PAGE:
Australia is on the verge of introducing DeepSouth, a supercomputer with the unprecedented capability to simulate the human brain’s functionality. This project, a collaborative venture led by Western Sydney University and the International Centre for Neuromorphic Systems (ICNS), is expected to be operational by April 2024.
DeepSouth, drawing its name from IBM’s pioneering TrueNorth system and the chess champion-defeating Deep Blue, is poised to be the first machine of its kind. It employs a neuromorphic system, which mimics biological processes, setting it apart from traditional computing systems that rely on the Von Neumann architecture of separate CPU and memory.
The supercomputer’s hardware is designed to emulate large networks of neurons, achieving a staggering 228 trillion synaptic operations per second. This design not only enhances its computational power but also ensures greater efficiency in energy consumption and space utilization.
In comparison, the human brain can process an exaflop — a million trillion mathematical operations per second — using just 20 watts of energy. DeepSouth aims to replicate this level of efficiency, a feat that current standard computers, using Graphics Processing Units (GPUs) and multi-core Central Processing Units (CPUs), struggle to achieve due to their high energy consumption and slower speeds.
The implications of DeepSouth extend far beyond raw computational power. It holds the potential to revolutionize the field of neuroscience by providing insights into the functioning of the human brain, an area where progress has been hindered by the limitations of current simulation capabilities.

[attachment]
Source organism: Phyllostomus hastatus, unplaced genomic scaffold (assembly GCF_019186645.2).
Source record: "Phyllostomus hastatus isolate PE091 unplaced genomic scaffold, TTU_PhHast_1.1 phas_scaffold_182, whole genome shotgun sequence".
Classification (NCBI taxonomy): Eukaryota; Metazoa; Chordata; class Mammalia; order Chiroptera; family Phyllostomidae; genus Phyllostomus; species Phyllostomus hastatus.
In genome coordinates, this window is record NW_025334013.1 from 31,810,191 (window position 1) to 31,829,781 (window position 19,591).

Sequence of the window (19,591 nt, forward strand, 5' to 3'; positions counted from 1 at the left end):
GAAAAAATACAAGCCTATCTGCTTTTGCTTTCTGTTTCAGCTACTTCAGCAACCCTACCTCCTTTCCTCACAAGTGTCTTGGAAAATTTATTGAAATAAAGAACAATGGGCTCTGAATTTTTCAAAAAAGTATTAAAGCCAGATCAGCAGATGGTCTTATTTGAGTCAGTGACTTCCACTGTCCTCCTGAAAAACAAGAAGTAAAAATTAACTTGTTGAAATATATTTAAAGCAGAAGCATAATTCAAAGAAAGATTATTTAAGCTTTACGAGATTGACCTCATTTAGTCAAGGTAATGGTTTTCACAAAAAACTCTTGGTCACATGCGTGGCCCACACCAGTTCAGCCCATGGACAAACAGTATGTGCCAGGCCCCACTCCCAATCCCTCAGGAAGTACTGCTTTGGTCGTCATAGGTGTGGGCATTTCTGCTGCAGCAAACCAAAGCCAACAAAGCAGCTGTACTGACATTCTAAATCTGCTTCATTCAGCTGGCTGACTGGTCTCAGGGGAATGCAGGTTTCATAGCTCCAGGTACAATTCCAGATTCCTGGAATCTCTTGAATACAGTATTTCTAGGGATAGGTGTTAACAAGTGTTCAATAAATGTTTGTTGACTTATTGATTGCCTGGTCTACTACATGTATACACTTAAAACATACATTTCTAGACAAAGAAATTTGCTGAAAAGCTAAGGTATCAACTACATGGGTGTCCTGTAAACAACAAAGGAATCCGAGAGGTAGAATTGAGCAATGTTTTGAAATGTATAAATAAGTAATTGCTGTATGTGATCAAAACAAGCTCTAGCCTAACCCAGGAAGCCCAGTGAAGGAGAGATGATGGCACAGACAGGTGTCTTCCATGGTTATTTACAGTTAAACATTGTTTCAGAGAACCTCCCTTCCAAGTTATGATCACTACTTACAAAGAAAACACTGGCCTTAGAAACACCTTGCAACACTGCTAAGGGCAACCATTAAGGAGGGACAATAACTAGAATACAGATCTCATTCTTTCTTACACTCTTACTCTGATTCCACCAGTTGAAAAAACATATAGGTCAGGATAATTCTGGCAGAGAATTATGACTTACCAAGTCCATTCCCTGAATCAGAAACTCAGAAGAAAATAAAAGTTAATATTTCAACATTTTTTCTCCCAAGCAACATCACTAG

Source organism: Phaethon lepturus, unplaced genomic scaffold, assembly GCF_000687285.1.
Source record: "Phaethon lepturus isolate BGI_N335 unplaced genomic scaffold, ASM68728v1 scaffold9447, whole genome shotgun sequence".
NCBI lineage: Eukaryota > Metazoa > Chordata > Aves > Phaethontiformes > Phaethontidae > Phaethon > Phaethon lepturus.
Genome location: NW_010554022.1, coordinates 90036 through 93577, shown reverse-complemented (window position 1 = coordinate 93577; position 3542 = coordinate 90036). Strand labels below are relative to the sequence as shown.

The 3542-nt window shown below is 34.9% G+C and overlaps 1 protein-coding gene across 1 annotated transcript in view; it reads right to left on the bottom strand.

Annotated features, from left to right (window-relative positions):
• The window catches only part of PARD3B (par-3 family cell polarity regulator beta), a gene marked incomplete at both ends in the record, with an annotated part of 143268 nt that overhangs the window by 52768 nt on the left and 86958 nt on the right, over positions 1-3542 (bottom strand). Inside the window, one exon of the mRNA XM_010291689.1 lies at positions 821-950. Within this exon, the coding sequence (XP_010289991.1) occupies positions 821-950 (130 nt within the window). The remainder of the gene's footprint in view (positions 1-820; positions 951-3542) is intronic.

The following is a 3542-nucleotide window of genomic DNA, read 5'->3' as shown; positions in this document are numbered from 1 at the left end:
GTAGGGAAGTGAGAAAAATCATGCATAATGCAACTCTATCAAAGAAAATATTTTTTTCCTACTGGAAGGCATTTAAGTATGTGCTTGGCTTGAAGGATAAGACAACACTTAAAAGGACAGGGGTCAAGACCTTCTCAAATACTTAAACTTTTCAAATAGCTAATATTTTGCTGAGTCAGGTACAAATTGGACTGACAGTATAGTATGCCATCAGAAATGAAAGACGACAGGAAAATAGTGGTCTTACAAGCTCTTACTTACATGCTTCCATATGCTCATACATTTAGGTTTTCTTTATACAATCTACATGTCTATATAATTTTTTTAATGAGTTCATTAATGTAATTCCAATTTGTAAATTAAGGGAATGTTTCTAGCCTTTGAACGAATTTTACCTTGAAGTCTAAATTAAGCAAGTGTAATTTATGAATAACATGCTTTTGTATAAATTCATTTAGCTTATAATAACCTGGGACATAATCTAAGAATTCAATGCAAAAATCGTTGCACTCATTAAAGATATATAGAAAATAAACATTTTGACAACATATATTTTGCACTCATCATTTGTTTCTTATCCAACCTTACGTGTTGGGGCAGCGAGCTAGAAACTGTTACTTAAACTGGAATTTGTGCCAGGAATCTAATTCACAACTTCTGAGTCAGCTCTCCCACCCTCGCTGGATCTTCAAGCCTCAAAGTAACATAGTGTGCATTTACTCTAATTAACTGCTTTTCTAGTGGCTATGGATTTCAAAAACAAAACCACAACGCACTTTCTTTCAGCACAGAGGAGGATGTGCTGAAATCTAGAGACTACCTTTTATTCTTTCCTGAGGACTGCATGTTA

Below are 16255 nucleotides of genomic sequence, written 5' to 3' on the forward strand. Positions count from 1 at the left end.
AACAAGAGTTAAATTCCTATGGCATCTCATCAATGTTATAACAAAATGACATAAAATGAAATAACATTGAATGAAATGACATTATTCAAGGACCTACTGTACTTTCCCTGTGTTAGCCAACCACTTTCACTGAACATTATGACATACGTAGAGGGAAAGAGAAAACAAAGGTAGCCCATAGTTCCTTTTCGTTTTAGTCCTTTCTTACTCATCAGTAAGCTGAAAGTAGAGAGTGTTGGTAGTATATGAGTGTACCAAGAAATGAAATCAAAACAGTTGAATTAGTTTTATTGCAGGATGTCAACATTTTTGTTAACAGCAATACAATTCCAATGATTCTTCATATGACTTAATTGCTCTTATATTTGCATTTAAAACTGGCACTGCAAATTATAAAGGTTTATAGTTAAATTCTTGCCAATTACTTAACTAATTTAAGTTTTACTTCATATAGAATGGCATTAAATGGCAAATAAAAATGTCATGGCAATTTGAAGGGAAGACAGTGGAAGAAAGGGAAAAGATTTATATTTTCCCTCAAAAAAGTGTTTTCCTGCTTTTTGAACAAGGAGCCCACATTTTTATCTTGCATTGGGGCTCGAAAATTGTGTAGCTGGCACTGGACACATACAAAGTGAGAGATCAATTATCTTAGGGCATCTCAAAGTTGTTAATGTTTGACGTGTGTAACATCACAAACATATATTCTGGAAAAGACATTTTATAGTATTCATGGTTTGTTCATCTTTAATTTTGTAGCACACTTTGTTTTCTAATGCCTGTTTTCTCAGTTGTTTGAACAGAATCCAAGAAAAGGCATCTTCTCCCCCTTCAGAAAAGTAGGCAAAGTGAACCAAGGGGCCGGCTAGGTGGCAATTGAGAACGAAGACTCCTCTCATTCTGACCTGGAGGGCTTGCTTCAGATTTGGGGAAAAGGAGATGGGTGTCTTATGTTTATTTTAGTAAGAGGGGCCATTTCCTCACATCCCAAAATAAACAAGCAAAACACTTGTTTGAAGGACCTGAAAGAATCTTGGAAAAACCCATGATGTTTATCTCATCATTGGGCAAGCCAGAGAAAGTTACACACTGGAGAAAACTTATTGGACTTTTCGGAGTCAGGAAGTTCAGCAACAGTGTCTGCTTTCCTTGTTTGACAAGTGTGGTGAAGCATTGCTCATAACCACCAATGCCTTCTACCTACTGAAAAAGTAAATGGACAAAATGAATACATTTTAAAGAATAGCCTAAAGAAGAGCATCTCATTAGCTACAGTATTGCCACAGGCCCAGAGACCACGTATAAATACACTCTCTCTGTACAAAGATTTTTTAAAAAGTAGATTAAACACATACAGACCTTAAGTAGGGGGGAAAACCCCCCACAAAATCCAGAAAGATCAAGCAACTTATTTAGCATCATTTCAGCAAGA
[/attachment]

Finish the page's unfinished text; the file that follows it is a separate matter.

Moreover, DeepSouth is expected to have practical applications in various industries, including biomedical, space, and robotics. The supercomputer could facilitate the development of more efficient artificial intelligence processes, surpassing the capabilities of current models. This aligns with global technological trends, such as China’s recent initiative to develop advanced humanoid robots by 2025, which underscores the integration of robotics with AI.
DeepSouth’s scalable and reconfigurable system allows for the addition of more hardware to create larger systems or the reduction of its size for smaller, more portable applications. This flexibility could lead to the development of more powerful and efficient smartphones and other devices. The use of commercially available hardware components also means that DeepSouth can be replicated in other data centers worldwide, overcoming the limitations and high costs associated with custom-designed neuromorphic systems.